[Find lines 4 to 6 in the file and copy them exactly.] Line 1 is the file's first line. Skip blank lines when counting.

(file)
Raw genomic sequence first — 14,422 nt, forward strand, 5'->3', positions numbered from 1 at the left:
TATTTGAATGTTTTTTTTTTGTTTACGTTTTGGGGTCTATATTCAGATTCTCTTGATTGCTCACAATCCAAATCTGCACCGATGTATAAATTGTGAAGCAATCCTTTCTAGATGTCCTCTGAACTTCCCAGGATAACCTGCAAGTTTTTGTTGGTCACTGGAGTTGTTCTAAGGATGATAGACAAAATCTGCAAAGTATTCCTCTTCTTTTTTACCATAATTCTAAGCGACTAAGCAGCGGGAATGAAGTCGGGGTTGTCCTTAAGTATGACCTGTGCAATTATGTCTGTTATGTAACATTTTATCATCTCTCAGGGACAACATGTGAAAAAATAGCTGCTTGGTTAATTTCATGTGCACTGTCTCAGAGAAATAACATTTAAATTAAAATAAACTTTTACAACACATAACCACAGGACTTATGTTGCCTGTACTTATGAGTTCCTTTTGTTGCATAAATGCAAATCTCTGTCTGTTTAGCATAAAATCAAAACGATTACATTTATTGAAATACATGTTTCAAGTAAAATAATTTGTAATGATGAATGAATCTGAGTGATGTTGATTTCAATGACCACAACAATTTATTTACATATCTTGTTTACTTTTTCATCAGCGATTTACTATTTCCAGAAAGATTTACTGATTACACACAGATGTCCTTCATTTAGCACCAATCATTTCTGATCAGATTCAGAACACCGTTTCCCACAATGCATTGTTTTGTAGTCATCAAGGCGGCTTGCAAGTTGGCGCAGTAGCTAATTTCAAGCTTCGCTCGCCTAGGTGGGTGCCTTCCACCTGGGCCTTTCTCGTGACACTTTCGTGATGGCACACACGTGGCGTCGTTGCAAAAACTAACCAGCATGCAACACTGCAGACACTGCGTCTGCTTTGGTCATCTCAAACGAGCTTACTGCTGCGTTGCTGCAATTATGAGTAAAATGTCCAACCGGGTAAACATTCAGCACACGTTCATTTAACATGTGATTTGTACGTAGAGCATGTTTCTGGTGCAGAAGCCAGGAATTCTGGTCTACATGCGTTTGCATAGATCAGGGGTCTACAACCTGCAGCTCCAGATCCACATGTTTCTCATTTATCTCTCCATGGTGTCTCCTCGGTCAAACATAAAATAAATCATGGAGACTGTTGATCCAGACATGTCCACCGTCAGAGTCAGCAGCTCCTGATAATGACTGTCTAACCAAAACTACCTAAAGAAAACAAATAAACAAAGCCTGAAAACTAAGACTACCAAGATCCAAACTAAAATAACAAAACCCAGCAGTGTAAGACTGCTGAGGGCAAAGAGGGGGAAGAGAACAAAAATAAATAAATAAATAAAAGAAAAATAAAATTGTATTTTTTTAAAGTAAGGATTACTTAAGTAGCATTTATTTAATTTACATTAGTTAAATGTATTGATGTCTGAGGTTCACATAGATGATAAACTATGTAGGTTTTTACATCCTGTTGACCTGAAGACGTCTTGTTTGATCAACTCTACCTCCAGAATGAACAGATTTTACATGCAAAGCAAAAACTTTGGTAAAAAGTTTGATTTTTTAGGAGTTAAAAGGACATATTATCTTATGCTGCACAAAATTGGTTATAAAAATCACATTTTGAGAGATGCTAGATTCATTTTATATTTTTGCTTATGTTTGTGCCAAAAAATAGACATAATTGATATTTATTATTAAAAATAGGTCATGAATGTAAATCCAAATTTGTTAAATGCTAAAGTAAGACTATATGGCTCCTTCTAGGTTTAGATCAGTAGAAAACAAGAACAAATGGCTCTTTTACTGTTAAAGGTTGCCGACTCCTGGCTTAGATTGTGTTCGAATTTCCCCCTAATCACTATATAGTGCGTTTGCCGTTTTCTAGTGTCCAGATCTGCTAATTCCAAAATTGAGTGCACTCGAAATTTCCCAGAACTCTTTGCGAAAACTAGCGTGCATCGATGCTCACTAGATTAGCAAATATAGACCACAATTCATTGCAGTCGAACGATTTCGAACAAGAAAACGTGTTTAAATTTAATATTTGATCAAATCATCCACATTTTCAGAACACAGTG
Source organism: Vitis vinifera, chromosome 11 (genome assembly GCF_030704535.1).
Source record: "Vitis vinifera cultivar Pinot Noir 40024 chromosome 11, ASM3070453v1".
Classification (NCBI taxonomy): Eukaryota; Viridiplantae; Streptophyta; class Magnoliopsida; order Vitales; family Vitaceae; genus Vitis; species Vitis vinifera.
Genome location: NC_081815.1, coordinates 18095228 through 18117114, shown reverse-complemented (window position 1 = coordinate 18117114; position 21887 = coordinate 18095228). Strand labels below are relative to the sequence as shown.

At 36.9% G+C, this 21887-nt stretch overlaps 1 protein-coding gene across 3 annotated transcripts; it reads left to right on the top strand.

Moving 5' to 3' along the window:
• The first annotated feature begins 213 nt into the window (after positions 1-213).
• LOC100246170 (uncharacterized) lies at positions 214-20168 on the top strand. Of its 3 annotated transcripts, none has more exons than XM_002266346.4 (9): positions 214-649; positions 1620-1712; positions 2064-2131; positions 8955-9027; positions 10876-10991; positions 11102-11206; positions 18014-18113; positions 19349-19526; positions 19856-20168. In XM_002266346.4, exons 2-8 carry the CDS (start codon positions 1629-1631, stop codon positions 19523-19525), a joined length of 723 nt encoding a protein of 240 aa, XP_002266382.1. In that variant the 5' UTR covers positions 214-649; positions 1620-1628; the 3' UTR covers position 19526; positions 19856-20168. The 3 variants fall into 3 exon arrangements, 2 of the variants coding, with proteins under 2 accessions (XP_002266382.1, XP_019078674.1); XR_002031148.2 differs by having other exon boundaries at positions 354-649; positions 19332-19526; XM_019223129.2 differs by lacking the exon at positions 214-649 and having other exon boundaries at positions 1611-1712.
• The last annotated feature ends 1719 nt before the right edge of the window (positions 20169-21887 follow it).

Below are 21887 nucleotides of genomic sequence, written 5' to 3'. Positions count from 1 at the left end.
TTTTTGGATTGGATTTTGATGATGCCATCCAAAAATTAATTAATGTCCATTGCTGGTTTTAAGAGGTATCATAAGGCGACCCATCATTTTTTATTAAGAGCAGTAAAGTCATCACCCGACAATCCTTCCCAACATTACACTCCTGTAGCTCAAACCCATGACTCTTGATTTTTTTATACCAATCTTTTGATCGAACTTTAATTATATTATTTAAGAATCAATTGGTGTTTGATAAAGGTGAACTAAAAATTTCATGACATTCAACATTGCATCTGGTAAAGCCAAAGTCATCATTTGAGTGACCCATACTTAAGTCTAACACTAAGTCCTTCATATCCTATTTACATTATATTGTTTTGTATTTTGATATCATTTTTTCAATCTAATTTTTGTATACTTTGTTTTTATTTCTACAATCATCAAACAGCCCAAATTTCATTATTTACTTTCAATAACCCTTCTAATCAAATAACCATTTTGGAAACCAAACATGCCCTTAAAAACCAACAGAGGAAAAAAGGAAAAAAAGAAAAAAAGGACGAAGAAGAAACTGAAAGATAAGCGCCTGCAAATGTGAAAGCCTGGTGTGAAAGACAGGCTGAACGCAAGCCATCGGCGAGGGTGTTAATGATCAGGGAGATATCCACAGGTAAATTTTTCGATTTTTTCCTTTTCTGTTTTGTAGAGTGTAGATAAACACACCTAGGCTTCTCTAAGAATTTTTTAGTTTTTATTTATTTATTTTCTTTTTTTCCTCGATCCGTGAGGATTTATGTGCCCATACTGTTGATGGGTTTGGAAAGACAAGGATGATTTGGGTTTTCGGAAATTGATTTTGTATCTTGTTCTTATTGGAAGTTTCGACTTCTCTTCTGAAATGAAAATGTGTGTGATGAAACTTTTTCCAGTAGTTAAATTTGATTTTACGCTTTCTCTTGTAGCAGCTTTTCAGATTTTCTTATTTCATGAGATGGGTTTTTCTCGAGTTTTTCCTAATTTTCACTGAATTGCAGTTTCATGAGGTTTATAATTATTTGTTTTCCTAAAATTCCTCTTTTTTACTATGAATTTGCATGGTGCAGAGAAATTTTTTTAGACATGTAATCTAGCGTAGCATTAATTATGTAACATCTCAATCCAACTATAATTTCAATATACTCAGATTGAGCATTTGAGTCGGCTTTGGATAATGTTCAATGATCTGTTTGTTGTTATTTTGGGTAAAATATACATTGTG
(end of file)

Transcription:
Source record: "Vitis vinifera cultivar Pinot Noir 40024 chromosome 11, ASM3070453v1".
Classification (NCBI taxonomy): Eukaryota; Viridiplantae; Streptophyta; class Magnoliopsida; order Vitales; family Vitaceae; genus Vitis; species Vitis vinifera.
Genome location: NC_081815.1, coordinates 18095228 through 18117114, shown reverse-complemented (window position 1 = coordinate 18117114; position 21887 = coordinate 18095228). Strand labels below are relative to the sequence as shown.